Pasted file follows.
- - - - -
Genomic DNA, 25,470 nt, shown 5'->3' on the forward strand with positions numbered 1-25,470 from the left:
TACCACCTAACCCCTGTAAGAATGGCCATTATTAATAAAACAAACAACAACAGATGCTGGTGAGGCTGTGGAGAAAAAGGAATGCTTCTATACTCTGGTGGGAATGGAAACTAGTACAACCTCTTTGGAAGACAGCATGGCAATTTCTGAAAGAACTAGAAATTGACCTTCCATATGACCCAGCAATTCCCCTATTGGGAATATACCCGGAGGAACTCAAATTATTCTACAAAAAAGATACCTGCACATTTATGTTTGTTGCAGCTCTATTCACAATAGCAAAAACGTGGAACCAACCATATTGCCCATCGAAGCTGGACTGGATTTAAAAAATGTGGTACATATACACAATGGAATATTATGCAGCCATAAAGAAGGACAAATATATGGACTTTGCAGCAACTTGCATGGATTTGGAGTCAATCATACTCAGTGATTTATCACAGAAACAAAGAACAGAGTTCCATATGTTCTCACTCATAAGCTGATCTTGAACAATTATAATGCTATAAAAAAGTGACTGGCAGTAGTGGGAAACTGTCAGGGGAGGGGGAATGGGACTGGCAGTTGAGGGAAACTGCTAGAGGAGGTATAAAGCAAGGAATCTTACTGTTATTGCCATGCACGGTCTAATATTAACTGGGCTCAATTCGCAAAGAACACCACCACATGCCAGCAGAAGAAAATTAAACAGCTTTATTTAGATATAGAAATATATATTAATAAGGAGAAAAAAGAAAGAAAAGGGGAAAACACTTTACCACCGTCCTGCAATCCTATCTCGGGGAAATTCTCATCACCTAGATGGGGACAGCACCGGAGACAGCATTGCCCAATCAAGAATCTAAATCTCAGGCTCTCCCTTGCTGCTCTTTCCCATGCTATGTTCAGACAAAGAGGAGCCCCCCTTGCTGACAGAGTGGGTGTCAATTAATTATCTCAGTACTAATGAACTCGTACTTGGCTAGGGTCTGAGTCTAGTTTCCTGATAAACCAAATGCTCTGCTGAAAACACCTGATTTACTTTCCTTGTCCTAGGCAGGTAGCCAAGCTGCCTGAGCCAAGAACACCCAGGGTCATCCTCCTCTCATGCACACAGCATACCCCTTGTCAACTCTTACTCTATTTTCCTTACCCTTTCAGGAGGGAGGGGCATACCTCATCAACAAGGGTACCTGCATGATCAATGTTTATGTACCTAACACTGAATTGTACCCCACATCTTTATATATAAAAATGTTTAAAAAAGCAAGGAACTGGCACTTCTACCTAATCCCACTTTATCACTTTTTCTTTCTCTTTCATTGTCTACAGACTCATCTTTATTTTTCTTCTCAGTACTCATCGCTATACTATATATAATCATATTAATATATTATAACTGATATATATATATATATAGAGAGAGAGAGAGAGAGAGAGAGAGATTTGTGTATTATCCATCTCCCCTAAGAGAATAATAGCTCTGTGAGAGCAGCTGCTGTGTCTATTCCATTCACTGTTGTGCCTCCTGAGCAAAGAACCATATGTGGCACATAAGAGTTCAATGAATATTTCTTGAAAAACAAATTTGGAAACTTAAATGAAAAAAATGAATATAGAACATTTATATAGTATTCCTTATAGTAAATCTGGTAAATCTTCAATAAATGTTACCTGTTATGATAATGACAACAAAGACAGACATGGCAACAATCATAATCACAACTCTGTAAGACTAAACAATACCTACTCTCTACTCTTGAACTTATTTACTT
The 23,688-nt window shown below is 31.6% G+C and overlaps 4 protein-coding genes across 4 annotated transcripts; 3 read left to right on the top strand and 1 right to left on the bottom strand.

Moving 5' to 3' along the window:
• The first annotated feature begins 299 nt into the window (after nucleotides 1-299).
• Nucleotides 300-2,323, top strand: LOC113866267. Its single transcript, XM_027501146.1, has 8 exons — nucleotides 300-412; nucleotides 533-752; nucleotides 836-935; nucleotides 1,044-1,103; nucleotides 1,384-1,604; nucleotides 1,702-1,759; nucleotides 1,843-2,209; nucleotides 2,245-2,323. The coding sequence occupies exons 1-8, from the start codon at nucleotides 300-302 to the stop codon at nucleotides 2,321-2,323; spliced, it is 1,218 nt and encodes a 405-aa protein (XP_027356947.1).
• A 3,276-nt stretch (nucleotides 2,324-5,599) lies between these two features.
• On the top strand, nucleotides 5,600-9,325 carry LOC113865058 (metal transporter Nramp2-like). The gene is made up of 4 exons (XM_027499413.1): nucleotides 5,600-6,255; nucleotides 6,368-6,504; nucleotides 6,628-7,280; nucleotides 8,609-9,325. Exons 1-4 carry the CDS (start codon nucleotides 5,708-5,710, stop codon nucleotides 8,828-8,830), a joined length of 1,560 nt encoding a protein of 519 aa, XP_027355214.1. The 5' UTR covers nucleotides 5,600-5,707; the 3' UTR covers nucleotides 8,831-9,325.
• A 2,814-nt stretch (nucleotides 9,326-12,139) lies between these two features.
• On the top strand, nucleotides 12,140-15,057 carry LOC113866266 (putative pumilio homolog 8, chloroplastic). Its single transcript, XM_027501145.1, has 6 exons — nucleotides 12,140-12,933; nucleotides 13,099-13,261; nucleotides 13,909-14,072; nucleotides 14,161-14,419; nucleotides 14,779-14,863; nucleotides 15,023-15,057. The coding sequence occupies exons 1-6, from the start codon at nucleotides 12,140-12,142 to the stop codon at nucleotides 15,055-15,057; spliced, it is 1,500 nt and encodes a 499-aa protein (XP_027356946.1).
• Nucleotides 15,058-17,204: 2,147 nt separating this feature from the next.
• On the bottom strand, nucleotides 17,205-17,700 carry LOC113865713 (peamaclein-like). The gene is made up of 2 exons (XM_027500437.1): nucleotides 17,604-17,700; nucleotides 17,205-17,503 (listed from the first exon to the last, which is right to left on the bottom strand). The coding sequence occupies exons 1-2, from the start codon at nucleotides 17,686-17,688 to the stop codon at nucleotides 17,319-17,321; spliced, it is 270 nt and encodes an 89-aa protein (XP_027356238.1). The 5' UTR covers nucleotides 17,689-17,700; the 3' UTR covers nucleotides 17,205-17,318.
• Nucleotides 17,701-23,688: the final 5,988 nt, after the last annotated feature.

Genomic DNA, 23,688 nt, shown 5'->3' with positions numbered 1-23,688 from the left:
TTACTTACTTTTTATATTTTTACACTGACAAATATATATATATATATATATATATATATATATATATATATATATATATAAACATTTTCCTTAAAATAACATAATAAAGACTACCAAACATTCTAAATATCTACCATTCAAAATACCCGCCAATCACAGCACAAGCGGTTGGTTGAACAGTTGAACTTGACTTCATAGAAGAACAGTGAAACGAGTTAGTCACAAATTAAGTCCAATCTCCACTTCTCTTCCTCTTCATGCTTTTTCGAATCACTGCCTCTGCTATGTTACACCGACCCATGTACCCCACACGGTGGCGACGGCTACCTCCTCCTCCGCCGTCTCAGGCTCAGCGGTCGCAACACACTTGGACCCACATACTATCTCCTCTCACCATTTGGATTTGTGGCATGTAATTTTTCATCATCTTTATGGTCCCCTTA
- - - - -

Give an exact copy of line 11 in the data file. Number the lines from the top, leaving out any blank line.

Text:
• Nucleotides 15,058-17,204: 2,147 nt separating this feature from the next.